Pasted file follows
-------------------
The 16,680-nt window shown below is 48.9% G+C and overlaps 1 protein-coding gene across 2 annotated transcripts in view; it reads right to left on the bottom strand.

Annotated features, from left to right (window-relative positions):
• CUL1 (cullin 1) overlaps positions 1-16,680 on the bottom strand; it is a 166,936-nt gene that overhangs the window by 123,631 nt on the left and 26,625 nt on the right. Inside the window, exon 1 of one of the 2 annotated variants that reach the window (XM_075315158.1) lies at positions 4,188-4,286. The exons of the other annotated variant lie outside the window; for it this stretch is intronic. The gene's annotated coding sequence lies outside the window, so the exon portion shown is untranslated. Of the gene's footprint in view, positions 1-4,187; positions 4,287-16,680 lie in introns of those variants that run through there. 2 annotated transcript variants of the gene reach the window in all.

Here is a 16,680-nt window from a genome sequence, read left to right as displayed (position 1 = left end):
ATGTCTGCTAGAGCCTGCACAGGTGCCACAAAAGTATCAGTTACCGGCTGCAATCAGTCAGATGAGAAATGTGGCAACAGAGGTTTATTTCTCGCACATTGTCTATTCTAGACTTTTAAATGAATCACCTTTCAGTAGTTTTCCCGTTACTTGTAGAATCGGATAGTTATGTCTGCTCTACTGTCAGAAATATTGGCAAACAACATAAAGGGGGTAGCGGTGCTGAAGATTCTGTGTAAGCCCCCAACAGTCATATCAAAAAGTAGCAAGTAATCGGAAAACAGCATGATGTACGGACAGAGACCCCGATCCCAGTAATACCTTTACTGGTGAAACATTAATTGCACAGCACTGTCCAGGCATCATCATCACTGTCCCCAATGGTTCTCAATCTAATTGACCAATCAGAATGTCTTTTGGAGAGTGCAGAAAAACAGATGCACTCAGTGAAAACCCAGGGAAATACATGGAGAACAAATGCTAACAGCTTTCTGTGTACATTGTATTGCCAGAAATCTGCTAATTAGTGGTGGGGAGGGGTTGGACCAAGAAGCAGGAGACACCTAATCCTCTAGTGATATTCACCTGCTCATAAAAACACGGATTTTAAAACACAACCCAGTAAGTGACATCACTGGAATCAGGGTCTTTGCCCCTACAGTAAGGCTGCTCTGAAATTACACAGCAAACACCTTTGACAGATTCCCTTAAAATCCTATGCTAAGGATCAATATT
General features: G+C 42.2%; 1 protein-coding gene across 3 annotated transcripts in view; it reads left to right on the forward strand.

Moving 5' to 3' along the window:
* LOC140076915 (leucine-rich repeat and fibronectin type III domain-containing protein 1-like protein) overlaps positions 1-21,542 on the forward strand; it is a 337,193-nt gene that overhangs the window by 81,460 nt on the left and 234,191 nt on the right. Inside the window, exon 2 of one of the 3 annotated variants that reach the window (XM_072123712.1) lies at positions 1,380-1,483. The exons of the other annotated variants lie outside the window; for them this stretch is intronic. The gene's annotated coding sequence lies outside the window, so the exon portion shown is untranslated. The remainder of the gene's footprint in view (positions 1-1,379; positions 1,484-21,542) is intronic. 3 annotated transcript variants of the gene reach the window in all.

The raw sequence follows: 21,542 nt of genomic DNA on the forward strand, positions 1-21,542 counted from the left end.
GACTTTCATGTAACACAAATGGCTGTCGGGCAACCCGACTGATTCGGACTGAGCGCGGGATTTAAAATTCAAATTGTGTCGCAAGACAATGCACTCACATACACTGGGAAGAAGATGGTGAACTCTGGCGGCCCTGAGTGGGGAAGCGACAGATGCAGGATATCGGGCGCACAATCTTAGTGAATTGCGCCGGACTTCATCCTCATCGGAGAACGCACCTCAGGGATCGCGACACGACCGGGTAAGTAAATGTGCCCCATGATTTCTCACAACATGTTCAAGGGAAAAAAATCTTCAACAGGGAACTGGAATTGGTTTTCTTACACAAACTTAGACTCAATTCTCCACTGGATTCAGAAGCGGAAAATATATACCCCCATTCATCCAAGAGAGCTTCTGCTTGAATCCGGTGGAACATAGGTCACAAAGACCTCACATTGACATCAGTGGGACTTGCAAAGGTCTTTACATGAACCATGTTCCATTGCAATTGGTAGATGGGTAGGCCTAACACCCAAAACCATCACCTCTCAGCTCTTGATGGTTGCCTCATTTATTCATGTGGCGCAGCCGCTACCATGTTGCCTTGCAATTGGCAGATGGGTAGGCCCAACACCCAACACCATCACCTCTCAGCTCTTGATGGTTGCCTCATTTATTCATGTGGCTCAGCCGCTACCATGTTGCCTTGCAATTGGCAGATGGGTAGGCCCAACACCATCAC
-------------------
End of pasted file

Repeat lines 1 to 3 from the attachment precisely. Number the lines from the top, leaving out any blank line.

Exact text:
The 16,680-nt window shown below is 48.9% G+C and overlaps 1 protein-coding gene across 2 annotated transcripts in view; it reads right to left on the bottom strand.

Annotated features, from left to right (window-relative positions):
• CUL1 (cullin 1) overlaps positions 1-16,680 on the bottom strand; it is a 166,936-nt gene that overhangs the window by 123,631 nt on the left and 26,625 nt on the right. Inside the window, exon 1 of one of the 2 annotated variants that reach the window (XM_075315158.1) lies at positions 4,188-4,286. The exons of the other annotated variant lie outside the window; for it this stretch is intronic. The gene's annotated coding sequence lies outside the window, so the exon portion shown is untranslated. Of the gene's footprint in view, positions 1-4,187; positions 4,287-16,680 lie in introns of those variants that run through there. 2 annotated transcript variants of the gene reach the window in all.